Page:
You can create a buzz at the registration stage. Services such as Eventbrite let your attendees share the event with their networks as they register.
Services like Meteor Solutions help you to incentivize your event by offering rewards for sharing your content. Make sure all your event promotions include hashtags to encourage people to start using them early when they talk about your event. You don’t want two or three variations getting coined as it will be much harder to follow conversation threads.
Once your speakers are lined up you can include their profiles and twitter handles on your website. This will allow your audience get to know them if they don’t already and even suggest questions and topics that might help your speakers gauge the audience better.
#4: QR Codes
Use QR codes to connect your audience with your digital properties. A guest can scan a QR code and instantaneously “Like” your fan page, “Tweet” a message to their followers, post content to their Facebook profile, and much more. QR Codes are very easy to generate and, best of all, they are FREE!
#5: Twitter Backchannels
With a Twitter back channel run on something like Tweetwally, you and your audience can provide commentary so that non-attendees can follow on Twitter. There are issues around this: running commentary on screen can be distracting and comments may go off-topic or turn negative. A solution is to have a screen in the communal area away from the live event, with marshals collecting comments and feedback to put to the speaker at an appropriate time.
#6: Sharing Images
By setting up an official Flickr page and using small prizes and incentives to encourage participants to upload their own photos, you can quickly build a great unofficial photo record of the event, which you can use again in future promotions.
#7: Sharing Locations
Encourage attendees to check in using Facebook or Foursquare. You may want to offer incentives to encourage them. If its a large show, attendees will be able to see which booths are popular and what they are offering. You can also encourage attendees to explore booths they might otherwise miss.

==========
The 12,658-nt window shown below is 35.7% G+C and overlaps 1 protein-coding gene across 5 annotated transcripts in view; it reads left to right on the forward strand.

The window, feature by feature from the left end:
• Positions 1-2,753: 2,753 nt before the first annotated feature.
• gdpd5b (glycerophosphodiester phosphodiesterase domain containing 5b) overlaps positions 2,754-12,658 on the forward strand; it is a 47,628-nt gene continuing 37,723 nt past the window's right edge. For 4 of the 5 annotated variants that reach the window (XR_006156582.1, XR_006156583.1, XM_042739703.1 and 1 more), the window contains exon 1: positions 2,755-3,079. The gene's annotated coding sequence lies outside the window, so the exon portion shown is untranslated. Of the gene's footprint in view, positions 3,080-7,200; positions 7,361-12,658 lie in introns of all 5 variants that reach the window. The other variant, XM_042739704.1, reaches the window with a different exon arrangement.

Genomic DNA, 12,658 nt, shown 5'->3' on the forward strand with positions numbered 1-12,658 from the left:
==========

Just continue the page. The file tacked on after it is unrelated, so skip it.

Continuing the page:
#8: Virtual Attendees
If you don’t want space to limit your attendance, consider opening your event to virtual attendees. Some events go one step further and are entirely virtual. Virtual attendees can ask questions via social networks and comment using hashtags.
#9: Video Streaming
Live recording is the keystone to a virtual event. A dedicated Vimeo or YouTube channel enables you to stream events, either in whole or in part. This is particularly valuable at large events where attendees are never going to get around to everything. If you’re going to do this on a large scale, invest in dedicated recording equipment and internet connection.
#10: Publish Your Twitter Wall
If you have a whole lot of media you don’t know what to do with, use Storify to collect Tweets, videos and photos and embed them in your website or share them through social media.
#11: Provide Access to Your Event with Links to Videos
You can make your website the main place for post-event material using video. This may also serve as marketing for the next event. Be sure to have an email sign-up on the same page to capture interest, and you may want to offer incentives for early interest.
Please let us know what we have missed out in the comments below.
Source and Related Articles
- Social Media Examiner (socialmediaexaminer.com)
- How to Use Twitter Hashtags to Generate Event Marketing Buzz (hubspot.com)
- 8 Modern Ways to Crush Your Trade Show Competition (hubspot.com)
- 5 Steps to Planning an Awesome Event With Inbound Marketing (hubspot.com)
- 9 Unique Ways to Generate Leads With QR Codes (hubspot.com)